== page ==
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Wednesday 29th June, part 2. Very shortly after starting to explore the Tresco Abbey Gardens, by which time the threat of rain had lifted, and having had the obligatory and necessary coffee, I was absolutely delighted to see a red squirrel – and then another. I had no idea they were on the Isles of Scilly.

Here are just a few of the over 100 photos I took on my way round the very extensive gardens.

Mixed planting in the kitchen garden

I had now been in the gardens perhaps an hour, totally absorbed in what I was seeing. But at this point I looked up and saw the sea in the distance. I came to, and suddenly remembered where I was. It was a strange feeling, coming back to space and time.

Plenty of seating available
This was almost all that remained of the Benedictine St Nicholas Priory, built probably in the 12th century. It is thought likely that the priory fell into disuse because of pirate pressure and desecration in the late 15th century, rather than being abandoned because of the Reformation half a century later. The locals continued to use the area as a graveyard.
The Tresco Children’ by David Wynne, 1990

My peregrination had brought me back near the entrance. Whether these were the same two squirrels, I could not know, but as they played they rushed past me, apparently oblivious of my presence .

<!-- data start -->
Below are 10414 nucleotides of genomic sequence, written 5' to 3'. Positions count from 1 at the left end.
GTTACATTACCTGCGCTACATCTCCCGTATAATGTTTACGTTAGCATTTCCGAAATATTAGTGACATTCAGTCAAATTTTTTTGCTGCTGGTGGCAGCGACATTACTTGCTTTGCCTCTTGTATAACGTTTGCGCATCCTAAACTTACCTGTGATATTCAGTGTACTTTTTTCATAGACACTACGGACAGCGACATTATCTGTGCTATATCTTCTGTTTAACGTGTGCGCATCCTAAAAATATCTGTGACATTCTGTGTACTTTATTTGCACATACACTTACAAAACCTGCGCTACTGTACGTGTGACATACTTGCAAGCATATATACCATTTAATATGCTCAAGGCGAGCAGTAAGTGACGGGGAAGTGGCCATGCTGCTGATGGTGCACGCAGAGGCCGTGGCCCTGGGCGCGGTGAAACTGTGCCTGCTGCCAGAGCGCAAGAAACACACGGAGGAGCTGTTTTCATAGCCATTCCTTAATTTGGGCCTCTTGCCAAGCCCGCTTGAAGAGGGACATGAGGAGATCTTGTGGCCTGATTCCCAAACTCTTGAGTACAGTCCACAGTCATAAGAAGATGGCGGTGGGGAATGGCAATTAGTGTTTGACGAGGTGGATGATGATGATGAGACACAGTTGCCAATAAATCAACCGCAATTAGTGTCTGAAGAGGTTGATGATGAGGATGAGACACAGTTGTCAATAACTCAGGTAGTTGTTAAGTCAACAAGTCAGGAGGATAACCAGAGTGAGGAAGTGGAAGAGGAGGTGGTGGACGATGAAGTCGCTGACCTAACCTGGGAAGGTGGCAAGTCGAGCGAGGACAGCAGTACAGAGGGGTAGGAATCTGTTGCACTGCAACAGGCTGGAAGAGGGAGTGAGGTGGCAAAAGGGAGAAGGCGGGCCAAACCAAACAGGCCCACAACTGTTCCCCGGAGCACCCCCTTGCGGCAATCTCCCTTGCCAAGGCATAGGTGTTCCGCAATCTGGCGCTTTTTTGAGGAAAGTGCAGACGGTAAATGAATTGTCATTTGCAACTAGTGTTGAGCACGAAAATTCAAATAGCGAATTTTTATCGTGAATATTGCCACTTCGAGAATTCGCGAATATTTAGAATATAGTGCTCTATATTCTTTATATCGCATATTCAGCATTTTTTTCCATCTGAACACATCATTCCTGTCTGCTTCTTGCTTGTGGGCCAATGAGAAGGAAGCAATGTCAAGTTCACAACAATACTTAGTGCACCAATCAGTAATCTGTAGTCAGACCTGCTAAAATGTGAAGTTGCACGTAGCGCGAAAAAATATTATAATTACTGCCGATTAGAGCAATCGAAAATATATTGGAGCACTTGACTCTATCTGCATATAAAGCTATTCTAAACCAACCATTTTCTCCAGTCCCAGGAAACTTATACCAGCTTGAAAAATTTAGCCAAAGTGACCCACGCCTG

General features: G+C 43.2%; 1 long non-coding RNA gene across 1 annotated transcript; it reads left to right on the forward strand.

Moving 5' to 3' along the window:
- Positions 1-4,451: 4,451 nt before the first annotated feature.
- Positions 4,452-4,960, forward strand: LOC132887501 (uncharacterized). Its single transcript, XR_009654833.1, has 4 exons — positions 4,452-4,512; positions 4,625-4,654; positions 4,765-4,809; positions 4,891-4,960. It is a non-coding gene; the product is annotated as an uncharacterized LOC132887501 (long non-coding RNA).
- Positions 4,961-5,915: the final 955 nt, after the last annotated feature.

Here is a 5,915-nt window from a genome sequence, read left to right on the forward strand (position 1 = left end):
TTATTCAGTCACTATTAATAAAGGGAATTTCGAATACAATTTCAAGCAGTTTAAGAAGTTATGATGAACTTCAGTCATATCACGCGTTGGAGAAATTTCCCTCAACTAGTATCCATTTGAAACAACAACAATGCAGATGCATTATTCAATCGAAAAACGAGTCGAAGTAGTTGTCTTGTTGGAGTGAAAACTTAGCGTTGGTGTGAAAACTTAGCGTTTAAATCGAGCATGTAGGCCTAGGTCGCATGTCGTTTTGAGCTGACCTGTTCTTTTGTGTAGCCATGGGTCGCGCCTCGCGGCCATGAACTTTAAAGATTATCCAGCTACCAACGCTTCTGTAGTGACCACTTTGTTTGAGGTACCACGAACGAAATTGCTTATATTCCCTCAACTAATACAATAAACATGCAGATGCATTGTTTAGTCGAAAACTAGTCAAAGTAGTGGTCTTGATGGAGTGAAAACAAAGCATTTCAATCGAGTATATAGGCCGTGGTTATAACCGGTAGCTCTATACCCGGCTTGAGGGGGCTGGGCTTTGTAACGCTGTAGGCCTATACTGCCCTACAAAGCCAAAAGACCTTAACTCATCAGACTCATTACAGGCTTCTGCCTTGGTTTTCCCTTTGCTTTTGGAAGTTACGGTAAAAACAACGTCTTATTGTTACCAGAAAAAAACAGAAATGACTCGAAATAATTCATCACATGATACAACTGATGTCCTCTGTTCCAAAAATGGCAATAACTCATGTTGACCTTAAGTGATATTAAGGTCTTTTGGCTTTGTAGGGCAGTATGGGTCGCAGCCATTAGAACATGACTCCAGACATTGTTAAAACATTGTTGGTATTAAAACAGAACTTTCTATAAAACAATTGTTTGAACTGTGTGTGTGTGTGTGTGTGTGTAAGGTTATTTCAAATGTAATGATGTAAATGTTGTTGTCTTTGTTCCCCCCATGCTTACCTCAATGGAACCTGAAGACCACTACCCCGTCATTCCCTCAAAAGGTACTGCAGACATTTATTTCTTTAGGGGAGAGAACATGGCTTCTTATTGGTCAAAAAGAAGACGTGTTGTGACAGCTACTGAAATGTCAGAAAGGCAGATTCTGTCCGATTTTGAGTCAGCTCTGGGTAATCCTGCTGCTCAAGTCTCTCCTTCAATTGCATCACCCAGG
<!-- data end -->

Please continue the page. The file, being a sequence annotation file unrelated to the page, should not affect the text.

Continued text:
In the grounds, part of the Valhalla Museum collection of ships’ figureheads

As I went back to the cafe at the entrance for a something to eat, I couldn’t resist taking another photo of the creature (was it the same?) that had greeted me earlier on.

Also at the entrance there was a small exhibition on the history of the Gardens.

Cornwall voted Leave in 2016

Guess who visited while I was consuming my soup…

Resuming my exploration of the gardens, I was pleased to see these Echium candicans, ‘Pride of Madeira’. I had bought the T-shirt when on that island. The flowerhead is about one-and-a-half times the size of a lupin head and much more dense.

The sun had been out for some time now, and I was sitting contemplating this area (the following three pictures) when it occurred to me that it would be a shame to see nothing more of the island while I was there.

So I made my way to the exit,

then turned back past the heliport, to the nearest beach. The sun had gone in now, and the breeze, from which the gardens shelter their visitors, was quite fierce. I saw no attraction in hanging around there,

so retraced my steps, past the entrance to the gardens this time, making for a round lake I could see on my map, hoping to be able to get close to it.

The Tresco Children’ from the outside

Sadly, I could get no closer to the lake than this, despite walking all the way round its extensive perimeter.

In due course, I was back at the heliport, but on the wrong side.

As I said in my previous post, I saw the previous flight come in and take off. Once the barrier was lifted, it was safe for me to cross to reception.

The following day – St Ives.